Oh jeez, another LEGO video game? I’ll admit, as much as I enjoy these games, I don’t find myself getting very excited about them anymore. That’s not to say I don’t still enjoy them. I do, very much so. But if you’ve played any of the previous LEGO games, you know what to expect here. And if you’ve taken the time to see one through to completion, it’s less likely that you’ll be able to handle the tediousness this time around. That’s been my experience, anyway.
From the time the game was announced, I had a bit of a hate on for it, as the timing just isn’t right. We all know the final movie in The Hobbit trilogy is set to be released at the end of 2014, so why release a game the same year that only includes 2/3 of the story? There will no doubt be a LEGO The Hobbit: The Complete Trilogy edition released down the road, which is nothing more than a cash grab. So yes, I’ve been harbouring some ill feelings towards this game for a while. But in the end, it’s a super fun game that’s loaded with charm, and is a blast to play co-op with my 6 year-old daughter. So, there’s that.
As perviously mentioned, LEGO The Hobbit re-tells the story of the first two movies in the trilogy. Like LEGO The Lord of the Rings, it uses bits of dialogue taken from the films instead of the grunts and groans of earlier LEGO games. This time around, cut-scenes felt quite short and dialogue was severely shortened to the point of just barely making sense. Some scenes were told differently than in the films to better suit the two player LEGO gameplay. Even when you play solo, there’s always a second character that you can switch to, so you’re not stuck with the limited abilities of a lone character. A good example of this, is when Bilbo meets Gollum in goblin town. The goblin that fell with Bilbo and is quickly killed by Gollum in the film, is merely stunned by the fall and assists Bilbo through this portion of the game.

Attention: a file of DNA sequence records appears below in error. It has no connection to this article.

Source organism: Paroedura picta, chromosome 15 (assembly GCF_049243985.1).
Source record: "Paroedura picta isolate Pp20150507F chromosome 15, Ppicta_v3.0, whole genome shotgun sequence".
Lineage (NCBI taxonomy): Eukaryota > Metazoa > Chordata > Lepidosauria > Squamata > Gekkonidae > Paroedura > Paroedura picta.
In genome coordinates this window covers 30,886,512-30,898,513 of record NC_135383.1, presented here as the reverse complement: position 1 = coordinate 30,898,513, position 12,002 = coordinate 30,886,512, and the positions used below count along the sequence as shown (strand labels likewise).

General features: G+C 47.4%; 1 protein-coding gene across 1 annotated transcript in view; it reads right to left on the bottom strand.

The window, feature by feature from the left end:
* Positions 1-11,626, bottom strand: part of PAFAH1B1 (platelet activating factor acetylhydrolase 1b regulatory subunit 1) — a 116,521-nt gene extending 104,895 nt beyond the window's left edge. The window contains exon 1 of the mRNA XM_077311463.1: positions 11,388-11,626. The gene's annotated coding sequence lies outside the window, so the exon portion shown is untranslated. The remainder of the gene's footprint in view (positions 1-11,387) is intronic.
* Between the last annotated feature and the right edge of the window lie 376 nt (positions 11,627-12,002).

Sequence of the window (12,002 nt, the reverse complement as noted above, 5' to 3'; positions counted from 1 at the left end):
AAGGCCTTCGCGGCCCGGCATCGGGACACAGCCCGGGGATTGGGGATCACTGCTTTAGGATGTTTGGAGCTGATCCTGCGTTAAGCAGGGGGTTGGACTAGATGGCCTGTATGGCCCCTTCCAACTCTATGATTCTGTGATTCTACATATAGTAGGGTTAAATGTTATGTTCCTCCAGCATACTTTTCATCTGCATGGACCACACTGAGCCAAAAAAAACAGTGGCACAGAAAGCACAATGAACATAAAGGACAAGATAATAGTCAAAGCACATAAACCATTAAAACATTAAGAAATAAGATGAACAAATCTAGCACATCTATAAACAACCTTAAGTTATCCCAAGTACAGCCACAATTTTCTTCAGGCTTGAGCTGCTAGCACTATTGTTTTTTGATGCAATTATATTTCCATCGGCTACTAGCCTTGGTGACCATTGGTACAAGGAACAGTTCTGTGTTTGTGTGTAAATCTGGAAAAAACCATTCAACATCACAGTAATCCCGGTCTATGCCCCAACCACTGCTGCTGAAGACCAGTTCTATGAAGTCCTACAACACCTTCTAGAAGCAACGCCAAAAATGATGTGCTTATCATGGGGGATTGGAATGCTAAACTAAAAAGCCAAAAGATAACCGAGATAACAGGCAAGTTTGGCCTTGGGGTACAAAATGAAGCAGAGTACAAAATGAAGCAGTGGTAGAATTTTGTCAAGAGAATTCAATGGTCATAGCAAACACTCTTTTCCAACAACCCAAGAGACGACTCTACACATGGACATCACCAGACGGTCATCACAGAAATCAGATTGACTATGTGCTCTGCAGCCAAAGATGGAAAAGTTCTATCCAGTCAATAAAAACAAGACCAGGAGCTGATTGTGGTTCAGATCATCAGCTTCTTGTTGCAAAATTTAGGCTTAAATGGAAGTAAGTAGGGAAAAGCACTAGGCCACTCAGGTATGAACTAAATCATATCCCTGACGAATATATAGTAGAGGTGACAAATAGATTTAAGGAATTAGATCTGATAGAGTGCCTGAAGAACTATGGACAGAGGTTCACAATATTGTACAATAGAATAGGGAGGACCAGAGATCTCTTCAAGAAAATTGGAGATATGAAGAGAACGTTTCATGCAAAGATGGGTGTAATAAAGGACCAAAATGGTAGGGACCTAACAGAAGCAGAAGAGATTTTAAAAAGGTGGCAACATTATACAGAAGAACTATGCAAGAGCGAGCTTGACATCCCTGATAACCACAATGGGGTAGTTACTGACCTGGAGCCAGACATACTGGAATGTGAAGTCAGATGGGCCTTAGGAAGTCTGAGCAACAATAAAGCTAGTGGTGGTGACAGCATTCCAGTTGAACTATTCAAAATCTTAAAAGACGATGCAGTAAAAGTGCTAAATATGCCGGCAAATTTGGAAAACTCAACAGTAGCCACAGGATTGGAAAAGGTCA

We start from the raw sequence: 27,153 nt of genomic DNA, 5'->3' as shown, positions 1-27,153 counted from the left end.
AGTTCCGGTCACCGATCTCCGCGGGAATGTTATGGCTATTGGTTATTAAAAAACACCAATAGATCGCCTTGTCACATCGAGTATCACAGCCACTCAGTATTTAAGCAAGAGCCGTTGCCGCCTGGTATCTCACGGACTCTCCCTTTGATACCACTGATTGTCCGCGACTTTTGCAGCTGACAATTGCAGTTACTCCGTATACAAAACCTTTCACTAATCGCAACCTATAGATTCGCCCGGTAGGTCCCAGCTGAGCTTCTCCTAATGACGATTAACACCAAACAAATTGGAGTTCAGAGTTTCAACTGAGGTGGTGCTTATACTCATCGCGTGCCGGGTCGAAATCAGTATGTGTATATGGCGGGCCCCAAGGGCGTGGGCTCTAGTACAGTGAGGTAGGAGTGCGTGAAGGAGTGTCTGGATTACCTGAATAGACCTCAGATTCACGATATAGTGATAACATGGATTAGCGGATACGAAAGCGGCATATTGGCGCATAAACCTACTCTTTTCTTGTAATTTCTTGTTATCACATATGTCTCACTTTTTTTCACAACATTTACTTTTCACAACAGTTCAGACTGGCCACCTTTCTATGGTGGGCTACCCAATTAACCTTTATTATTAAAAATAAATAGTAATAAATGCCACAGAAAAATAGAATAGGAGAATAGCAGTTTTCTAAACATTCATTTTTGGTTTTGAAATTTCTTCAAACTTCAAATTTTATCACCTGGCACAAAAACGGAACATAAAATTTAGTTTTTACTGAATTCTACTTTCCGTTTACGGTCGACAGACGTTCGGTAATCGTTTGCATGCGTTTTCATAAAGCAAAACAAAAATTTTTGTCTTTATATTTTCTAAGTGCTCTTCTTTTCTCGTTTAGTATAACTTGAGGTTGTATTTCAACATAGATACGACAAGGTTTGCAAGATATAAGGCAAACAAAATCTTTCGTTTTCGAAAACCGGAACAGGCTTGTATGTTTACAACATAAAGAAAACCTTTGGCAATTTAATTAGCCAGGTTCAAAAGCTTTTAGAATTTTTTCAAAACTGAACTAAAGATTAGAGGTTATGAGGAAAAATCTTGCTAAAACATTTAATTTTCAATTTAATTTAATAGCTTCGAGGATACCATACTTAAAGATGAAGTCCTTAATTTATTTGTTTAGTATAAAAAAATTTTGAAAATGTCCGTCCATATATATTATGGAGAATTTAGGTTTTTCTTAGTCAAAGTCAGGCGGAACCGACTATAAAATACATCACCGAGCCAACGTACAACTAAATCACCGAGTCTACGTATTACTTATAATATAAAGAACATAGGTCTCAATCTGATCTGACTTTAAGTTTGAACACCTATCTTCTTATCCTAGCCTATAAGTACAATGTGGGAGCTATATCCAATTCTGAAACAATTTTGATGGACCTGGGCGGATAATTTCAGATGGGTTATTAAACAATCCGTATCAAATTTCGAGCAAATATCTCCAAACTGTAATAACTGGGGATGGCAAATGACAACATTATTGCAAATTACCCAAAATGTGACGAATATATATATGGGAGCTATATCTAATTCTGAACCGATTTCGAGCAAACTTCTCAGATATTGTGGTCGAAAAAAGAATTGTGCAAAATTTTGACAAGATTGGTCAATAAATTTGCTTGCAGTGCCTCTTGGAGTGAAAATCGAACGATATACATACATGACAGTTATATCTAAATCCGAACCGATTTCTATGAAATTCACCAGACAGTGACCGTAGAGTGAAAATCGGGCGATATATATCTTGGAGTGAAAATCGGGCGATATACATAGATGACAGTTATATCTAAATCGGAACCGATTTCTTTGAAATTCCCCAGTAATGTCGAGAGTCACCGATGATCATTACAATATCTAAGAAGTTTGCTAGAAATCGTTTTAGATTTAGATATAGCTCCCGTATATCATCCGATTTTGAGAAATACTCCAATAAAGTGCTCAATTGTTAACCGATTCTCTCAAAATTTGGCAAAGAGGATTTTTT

Even though it only tells the story of the first two films, it’s still a lengthy game. And what it lacks in completion, it makes up for in side quests, although these are majorly tedious and obviously filler. The bulk of them are fetch and escort quests, which take at most a few minutes to complete. Similar to LEGO LotR, LEGO The Hobbit has you collecting objects through-out the story levels which characters in Middle-earth are after. Most of them cannot be obtained on your first play-through, so you’re looking at playing the entire game at least twice if you’re going for 100% completion.
LEGO The Lord of the Rings introduced the blacksmith, where you could use the mithril bricks you collected in Middle-earth to fashion weapons, clothing, and objects. LEGO The Hobbit takes this a step further, and introduces mining and material collection. Mining is especially fitting, given that the story follows a band of dwarves who are miners by trade. Through-out the story and Middle-earth, you come across LEGO sets which require materials to build. If you have the required materials, you thrown them into the mix and begin a building mini-game. The fashioned kit is then used to complete and objective. A nice touch from both the franchise standpoint, and also tying more of the building aspect into this LEGO game.
As far as LEGO games go, LEGO The Hobbit is top notch, with tons of content to keep you busy for hours upon hours. But the quality of that content is lacking, and the main story is incomplete. I didn’t see this as a waste of time or money, however, as it provided an excellent co-op experience with my daughter. If you have a little one to play this with, I’d say it’s worth picking up. Otherwise, you may want to wait for the price to drop.
All images used in this review were captured via PS4’s Share Button.